Saturday, May 29, 2021

Distant Graduation

Tomorrow my nephew Damion gets married and I have the honor of playing the piano and the Bulgarian bagpipe. (Not at the same time.) It will be outdoors in 90 degree heat, but still I will need pants more suitable than shorts and less hot than jeans. So I got out my pants from my Palace Hotel piano days and noticed some papers in the pocket. One was the list of SF School graduation speakers from 2019 and the other one of the speeches I gave in 2020, masked, outdoors and outside the students’ house. 


It’s often interesting to get out some clothes worn for special occasions and see what’s in the pocket. And yes, yesterday was another graduation day at the SF School, the first in over four decades in which I have not emceed or spoken about children. School is still an edgy place for outsiders to enter, so I’m not personally insulted that I wasn’t invited, but there was a touch of sadness, especially as I had taught many of these kids for ten years and knew them well and cared about them. So my compromise was to write a note to the whole class which I hope my colleague Sofia posted in a visible place and figured I might as well share it here. 


Dear 8th Graders,        


Today is your special day. The moment you’re launched from the place where you are known, valued and loved out into a larger world. Hopefully, one in which you will feel equally welcomed and appreciated. But it’s likely that you’ll have to work hard to make that so. You’ll be thrown into a larger pond, competing for space, attention, places on the team or in the band. And of course, you’re ready for it, prepared to show who you are and who you’ve yet to become. You have a large group of loving teachers behind you— and though I will sadly miss your graduation, I want you to know I’m one of them!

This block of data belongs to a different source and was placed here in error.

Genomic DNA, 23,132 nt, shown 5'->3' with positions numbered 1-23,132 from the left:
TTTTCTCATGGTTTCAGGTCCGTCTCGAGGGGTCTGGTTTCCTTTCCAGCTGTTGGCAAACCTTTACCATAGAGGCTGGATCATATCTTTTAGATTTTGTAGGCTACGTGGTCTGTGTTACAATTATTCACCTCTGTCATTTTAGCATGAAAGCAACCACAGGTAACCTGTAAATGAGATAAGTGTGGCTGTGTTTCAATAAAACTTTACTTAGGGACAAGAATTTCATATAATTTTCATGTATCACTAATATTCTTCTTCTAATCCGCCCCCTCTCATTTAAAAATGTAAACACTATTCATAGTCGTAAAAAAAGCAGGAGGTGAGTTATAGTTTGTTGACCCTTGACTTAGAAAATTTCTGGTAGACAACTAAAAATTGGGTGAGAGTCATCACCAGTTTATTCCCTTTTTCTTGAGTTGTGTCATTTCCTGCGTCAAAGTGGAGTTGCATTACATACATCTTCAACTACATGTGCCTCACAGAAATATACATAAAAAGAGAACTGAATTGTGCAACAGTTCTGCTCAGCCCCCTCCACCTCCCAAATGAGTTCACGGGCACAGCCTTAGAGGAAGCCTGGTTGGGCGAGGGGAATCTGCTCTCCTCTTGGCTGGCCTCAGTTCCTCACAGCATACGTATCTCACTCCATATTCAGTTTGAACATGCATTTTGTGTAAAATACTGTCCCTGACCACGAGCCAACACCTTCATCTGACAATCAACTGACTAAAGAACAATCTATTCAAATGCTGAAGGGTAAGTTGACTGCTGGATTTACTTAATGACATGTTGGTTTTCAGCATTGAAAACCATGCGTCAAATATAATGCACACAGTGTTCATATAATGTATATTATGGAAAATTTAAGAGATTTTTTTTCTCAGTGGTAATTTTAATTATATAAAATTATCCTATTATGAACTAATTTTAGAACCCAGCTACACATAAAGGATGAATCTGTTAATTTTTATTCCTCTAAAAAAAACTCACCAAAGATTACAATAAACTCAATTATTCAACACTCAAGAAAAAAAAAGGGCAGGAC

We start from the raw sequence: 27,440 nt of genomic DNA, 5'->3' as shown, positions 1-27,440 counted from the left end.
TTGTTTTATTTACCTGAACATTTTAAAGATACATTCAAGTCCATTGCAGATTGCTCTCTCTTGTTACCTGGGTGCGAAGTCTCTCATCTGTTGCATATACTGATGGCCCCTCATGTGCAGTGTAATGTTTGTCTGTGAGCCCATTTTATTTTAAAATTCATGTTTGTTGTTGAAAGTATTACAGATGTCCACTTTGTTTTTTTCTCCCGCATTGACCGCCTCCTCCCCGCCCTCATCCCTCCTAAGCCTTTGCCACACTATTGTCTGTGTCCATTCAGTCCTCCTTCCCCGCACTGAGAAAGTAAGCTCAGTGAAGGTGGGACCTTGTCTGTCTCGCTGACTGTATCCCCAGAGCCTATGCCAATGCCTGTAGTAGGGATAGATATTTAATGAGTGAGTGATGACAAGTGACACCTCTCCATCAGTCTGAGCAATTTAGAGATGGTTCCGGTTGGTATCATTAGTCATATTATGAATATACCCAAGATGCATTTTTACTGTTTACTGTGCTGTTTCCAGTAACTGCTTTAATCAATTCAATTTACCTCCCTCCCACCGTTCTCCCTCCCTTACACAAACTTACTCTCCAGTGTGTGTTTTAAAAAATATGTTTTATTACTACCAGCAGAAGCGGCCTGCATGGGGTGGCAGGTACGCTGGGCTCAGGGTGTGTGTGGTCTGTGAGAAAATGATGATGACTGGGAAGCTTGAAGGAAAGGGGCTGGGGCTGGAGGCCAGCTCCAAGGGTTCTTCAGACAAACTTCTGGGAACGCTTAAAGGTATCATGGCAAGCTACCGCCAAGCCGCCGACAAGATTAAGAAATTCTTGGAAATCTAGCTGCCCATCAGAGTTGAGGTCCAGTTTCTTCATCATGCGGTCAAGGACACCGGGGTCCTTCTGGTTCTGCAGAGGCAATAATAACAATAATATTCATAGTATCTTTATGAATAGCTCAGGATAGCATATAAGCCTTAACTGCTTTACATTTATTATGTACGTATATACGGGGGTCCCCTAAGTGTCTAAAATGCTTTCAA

Some of you I have worked with for ten years, some just a year or two, but all of you have brought me so much happiness. How much I’ve valued our time together, loved playing, singing and dancing with you, enjoyed watching you grow and blossom into perpetually new versions of yourselves, the joyful twinkle of your 3-year old self still alive but now grown larger with your disciplined skills, insights and understandings!


I have a video of some of you playing my arrangement of The Cookie Jar in 4thgrade and have shared it many times with fellow music teachers who watch with amazement at your skill and energy. I call on some of you to improvise and you fearlessly jump in without hesitation, with your fellow musicians dancing with their mallets pointing at each soloist, supporting, enjoying, celebrating your musical ideas and energy. Such joy! Such confidence! Then you switch to recorder and show your versatility. It’s a perfect summary of everything I’ve loved about working with you! 


So consider this my farewell hug in the hug-line, my hopes for your continued happiness, kindness and courage, my wish to run into you some day at SF Jazz Center! Happy graduation and keep in touch!





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